Partial internal reflection
- Under certain circumstances the transparent boundary between one material and one of lower refractive index can act like a perfect mirror to particular incident rays.
- Whenever a wave crosses a boundary between materials there is always some level of reflection.
- Reflections are always partial reflections
- i.e. the energy of the reflected ray is not equal to the energy of the incident ray.
- Even the metal coatings used to make mirrors absorb some incident wave energy.
Total internal reflection
- All rays are reflected (bounce) off the internal walls with no energy loss. This is known as Total Internal Reflection.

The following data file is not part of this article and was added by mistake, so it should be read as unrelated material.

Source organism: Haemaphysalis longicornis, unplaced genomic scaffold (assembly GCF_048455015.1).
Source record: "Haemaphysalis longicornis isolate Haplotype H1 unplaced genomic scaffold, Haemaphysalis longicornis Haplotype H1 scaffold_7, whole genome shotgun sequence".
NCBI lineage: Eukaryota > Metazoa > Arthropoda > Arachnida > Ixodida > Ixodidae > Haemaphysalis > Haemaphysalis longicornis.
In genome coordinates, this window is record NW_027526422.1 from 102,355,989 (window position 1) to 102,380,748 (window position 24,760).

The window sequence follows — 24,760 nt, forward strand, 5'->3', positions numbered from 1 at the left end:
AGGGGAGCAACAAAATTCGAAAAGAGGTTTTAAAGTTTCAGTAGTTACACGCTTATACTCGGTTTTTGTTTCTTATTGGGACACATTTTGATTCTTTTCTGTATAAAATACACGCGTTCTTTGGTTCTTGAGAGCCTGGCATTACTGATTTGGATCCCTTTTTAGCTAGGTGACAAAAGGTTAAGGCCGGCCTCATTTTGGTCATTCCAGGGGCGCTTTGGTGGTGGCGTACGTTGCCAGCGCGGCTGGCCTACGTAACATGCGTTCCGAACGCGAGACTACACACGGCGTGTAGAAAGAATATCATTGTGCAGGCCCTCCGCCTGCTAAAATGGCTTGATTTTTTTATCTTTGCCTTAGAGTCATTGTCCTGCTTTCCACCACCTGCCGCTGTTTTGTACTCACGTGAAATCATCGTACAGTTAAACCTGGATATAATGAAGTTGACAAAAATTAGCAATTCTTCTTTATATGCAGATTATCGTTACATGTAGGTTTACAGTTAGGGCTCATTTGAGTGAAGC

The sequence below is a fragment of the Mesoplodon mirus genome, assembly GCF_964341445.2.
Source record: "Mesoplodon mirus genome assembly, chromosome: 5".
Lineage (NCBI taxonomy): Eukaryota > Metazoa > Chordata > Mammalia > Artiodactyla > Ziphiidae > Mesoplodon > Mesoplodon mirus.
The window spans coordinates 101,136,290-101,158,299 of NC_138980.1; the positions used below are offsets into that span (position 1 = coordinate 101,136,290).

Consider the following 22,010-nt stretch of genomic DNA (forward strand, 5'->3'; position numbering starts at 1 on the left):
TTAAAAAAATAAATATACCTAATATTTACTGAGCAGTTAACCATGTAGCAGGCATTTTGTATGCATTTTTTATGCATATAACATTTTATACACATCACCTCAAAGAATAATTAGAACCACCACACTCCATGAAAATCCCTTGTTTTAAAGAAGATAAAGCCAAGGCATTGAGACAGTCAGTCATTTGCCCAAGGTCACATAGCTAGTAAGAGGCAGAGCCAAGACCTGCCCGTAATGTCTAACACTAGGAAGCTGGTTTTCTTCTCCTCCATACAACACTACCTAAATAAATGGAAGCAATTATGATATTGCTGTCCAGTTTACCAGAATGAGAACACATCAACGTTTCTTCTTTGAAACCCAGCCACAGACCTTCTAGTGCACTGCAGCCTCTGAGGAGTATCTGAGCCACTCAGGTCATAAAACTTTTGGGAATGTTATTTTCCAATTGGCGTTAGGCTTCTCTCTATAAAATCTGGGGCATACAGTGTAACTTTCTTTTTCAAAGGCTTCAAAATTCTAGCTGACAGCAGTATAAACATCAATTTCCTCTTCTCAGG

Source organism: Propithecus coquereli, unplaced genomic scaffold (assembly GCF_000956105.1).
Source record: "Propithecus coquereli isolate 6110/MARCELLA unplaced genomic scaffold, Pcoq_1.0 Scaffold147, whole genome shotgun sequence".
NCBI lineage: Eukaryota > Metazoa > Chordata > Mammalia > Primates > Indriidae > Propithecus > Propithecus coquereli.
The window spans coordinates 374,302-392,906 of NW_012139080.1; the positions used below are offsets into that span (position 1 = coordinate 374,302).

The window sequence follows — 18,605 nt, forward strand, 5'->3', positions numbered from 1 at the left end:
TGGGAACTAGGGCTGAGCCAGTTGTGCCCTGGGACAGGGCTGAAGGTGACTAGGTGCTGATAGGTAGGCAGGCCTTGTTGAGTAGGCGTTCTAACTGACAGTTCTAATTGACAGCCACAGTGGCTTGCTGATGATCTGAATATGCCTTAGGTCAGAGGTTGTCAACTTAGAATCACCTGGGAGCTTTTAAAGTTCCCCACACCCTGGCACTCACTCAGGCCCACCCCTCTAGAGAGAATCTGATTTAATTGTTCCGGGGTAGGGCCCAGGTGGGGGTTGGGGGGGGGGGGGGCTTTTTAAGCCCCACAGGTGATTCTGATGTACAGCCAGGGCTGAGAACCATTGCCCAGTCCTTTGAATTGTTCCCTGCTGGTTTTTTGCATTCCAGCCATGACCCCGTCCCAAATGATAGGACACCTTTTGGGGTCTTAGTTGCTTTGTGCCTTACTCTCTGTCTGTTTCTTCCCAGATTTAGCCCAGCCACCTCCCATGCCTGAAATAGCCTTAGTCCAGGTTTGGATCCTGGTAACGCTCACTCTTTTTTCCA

- Total internal reflection reflects 100% of the light, subsequent absorption by the glass media and/or boundary losses will reduce to partial internal reflection.
- It only occurs under the following conditions:
- the ray must be travelling from a material of higher Absolute Refractive Index to lower Absolute Refractive Index.
- The angle on incidence at the boundary is greater than the Critical Angle, θc
And we're all done for today!